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ReNew Issue 132

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Building materials special

In this issue, we go a little bit Sanctuary, with our theme of building materials! We consider the many approaches to building walls and explore innovative new building materials, such as the solar windows featured on our cover. We also look at guides to sourcing sustainable materials, designing buildings that last, thermal mass in action, using SIPs in a build and just what is life cycle analysis. Plus we cover adding batteries to grid-connected solar, a sustainable farm conversion, collaboration in building design, the ever-expanding world of community energy, a DIY roof heat capture system, a micro-hydro buyers guide and much more!

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Product Description

Issue Contents:

Issue 132 is hot off the press and full of advice for your sustainable home this winter. As always, ReNew comes overflowing with articles to satisfy both the technically and the not-so-technically minded. Regardless of whether your interest is sustainable building, batteries for on-grid or off-grid systems, organic farming or DIY heating systems, there is something for everyone in this issue.

ReNew 132 has ‘building materials’ as its focus. Inside you’ll find:

Special feature: building materials

  • Bricks, blocks and panels

    What’s in a wall? Lance Turner takes us on a quick tour of the different systems, materials and their sustainability credentials. Case studies highlight some real-life applications.

  • Mullum Creek: building guides

    This project is forging a new path in residential development. Eva Matthews explores the project and the materials guides developed to help owners meet important sustainability criteria.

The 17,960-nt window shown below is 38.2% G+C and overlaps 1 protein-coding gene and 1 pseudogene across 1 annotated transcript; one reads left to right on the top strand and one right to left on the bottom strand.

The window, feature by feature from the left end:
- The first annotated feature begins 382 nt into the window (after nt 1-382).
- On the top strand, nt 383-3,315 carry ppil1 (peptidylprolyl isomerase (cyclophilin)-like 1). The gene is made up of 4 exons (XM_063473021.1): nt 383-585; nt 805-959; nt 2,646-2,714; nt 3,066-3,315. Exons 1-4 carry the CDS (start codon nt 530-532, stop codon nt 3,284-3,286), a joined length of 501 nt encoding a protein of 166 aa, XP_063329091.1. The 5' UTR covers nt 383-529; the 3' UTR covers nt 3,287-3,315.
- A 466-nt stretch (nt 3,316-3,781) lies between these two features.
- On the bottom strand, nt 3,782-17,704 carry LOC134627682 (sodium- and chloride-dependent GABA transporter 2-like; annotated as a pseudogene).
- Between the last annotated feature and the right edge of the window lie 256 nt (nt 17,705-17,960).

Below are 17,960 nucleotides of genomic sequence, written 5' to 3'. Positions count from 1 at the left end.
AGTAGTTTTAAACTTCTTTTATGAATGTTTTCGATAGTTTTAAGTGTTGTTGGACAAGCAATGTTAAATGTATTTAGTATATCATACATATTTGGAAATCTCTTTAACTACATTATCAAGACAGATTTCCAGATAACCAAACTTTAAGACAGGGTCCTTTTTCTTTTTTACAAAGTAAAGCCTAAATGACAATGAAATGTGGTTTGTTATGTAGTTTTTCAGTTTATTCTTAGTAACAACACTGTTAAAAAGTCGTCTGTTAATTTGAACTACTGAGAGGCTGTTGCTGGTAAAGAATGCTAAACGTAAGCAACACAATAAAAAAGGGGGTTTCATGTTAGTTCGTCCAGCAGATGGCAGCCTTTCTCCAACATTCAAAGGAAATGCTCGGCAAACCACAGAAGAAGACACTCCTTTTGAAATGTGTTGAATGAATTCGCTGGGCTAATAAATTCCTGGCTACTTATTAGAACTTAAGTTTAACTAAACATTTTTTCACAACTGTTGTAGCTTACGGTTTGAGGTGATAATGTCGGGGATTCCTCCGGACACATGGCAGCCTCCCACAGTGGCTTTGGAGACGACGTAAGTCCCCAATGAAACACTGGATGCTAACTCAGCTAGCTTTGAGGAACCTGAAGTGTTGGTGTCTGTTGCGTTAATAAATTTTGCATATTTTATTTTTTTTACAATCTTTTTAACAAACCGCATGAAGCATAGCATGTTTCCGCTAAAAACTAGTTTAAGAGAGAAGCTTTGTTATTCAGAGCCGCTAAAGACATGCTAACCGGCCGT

• SIPs in the tropics

    With thoughtful design, it is possible to live sustainably and comfortably in the rainforest. Paul Michna describes his ‘trapezoidal mountain habitat’, built from structural insulated panels.

  • Mass effect

    Alan Pears untangles the messy realities of thermal mass.

  • Designed to last

    What would our houses look like if we designed them to last 100 years, or longer? Ande Bunbury, designer of the award-winning Double Century House concept, examines the issues.

  • Emerging materials: more than brick veneer

    Lance Turner explores the ever-evolving world of building materials: what’s new and what’s on the horizon.

Guides

  • Go with the flow: micro-hydro buyers guide

    Lance Turner looks at what’s available and what to consider in setting up a micro-hydro system.

Other Features

  • Going hybrid: solar + storage

    Andrew Reddaway explores the options for adding batteries to grid-connected solar.

  • Farming renewably

    David Hamilton explains his farm’s conversion to sustainable farming that’s also commercially viable.

  • Many hands make light work

    The Green Swing sustainable developers discuss the value and process of collaboration.

  • Local, clean, green

    Ashleigh McMillan fills us in on some of the latest community energy projects driving change in Australia’s renewable energy mix.

  • The Pears Report: The policy bizarre

    Is Australian energy and climate policy beyond rational discussion? Alan Pears reviews recent developments and presents his recipe to improve the effectiveness of appliance Star ratings.

  • Member profile: Shaping the built environment

    Long-time ATA fan and more recent member Natasha Palich discusses her combined passion for architecture and advocacy with Eva Matthews.

  • Book review

    Review by Alan Pears of Global Warming and Climate Change: what Australia knew and buried…then reframed a new reality for the public by Maria Taylor.

DIY

  • Cooking challenge

    ReNew asked readers to share how they reduce energy use in the kitchen. Get some inspiration from these ideas!

  • Low-cost solar heating

    After reading an article in ReNew, Alan Cotterill decided to design a closed-loop heat exchange system to supplement his home’s heating with free heat from the roof cavity. A couple of iterations later, he describes the resulting effective system.

  • Resurrecting discarded power tools

    Julian Edgar shows us how to assemble a recycled electric power drill for nearly nothing.